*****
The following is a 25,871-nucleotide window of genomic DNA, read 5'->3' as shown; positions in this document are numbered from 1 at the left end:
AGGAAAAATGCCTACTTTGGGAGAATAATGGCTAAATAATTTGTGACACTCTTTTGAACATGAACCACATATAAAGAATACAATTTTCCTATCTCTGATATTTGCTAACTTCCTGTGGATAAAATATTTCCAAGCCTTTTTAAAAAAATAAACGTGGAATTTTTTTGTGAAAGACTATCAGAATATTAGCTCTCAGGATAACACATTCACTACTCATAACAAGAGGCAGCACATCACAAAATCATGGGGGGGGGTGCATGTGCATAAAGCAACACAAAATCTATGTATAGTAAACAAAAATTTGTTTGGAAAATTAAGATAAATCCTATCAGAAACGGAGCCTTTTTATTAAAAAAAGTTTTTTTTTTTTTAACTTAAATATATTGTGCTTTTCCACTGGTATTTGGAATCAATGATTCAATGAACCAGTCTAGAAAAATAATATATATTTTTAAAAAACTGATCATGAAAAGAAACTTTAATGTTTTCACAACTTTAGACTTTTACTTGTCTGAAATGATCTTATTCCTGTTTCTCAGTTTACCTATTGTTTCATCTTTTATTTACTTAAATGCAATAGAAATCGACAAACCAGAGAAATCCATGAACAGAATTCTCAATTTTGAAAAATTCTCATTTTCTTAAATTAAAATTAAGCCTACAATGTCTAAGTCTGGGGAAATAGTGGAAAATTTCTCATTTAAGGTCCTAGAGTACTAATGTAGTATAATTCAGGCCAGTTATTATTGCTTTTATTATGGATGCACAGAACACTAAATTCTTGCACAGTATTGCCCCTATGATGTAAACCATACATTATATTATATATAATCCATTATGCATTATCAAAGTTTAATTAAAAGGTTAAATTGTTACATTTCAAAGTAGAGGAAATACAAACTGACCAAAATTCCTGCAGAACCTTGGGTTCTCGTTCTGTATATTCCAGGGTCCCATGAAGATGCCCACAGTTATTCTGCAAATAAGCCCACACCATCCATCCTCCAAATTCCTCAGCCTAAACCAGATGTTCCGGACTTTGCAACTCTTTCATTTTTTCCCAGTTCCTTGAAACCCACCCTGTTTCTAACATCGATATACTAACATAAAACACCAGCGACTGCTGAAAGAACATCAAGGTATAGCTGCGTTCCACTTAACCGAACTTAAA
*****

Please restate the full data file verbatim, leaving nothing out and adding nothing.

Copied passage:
The following is a 25,871-nucleotide window of genomic DNA, read 5'->3' as shown; positions in this document are numbered from 1 at the left end:
AGGAAAAATGCCTACTTTGGGAGAATAATGGCTAAATAATTTGTGACACTCTTTTGAACATGAACCACATATAAAGAATACAATTTTCCTATCTCTGATATTTGCTAACTTCCTGTGGATAAAATATTTCCAAGCCTTTTTAAAAAAATAAACGTGGAATTTTTTTGTGAAAGACTATCAGAATATTAGCTCTCAGGATAACACATTCACTACTCATAACAAGAGGCAGCACATCACAAAATCATGGGGGGGGGTGCATGTGCATAAAGCAACACAAAATCTATGTATAGTAAACAAAAATTTGTTTGGAAAATTAAGATAAATCCTATCAGAAACGGAGCCTTTTTATTAAAAAAAGTTTTTTTTTTTTTAACTTAAATATATTGTGCTTTTCCACTGGTATTTGGAATCAATGATTCAATGAACCAGTCTAGAAAAATAATATATATTTTTAAAAAACTGATCATGAAAAGAAACTTTAATGTTTTCACAACTTTAGACTTTTACTTGTCTGAAATGATCTTATTCCTGTTTCTCAGTTTACCTATTGTTTCATCTTTTATTTACTTAAATGCAATAGAAATCGACAAACCAGAGAAATCCATGAACAGAATTCTCAATTTTGAAAAATTCTCATTTTCTTAAATTAAAATTAAGCCTACAATGTCTAAGTCTGGGGAAATAGTGGAAAATTTCTCATTTAAGGTCCTAGAGTACTAATGTAGTATAATTCAGGCCAGTTATTATTGCTTTTATTATGGATGCACAGAACACTAAATTCTTGCACAGTATTGCCCCTATGATGTAAACCATACATTATATTATATATAATCCATTATGCATTATCAAAGTTTAATTAAAAGGTTAAATTGTTACATTTCAAAGTAGAGGAAATACAAACTGACCAAAATTCCTGCAGAACCTTGGGTTCTCGTTCTGTATATTCCAGGGTCCCATGAAGATGCCCACAGTTATTCTGCAAATAAGCCCACACCATCCATCCTCCAAATTCCTCAGCCTAAACCAGATGTTCCGGACTTTGCAACTCTTTCATTTTTTCCCAGTTCCTTGAAACCCACCCTGTTTCTAACATCGATATACTAACATAAAACACCAGCGACTGCTGAAAGAACATCAAGGTATAGCTGCGTTCCACTTAACCGAACTTAAA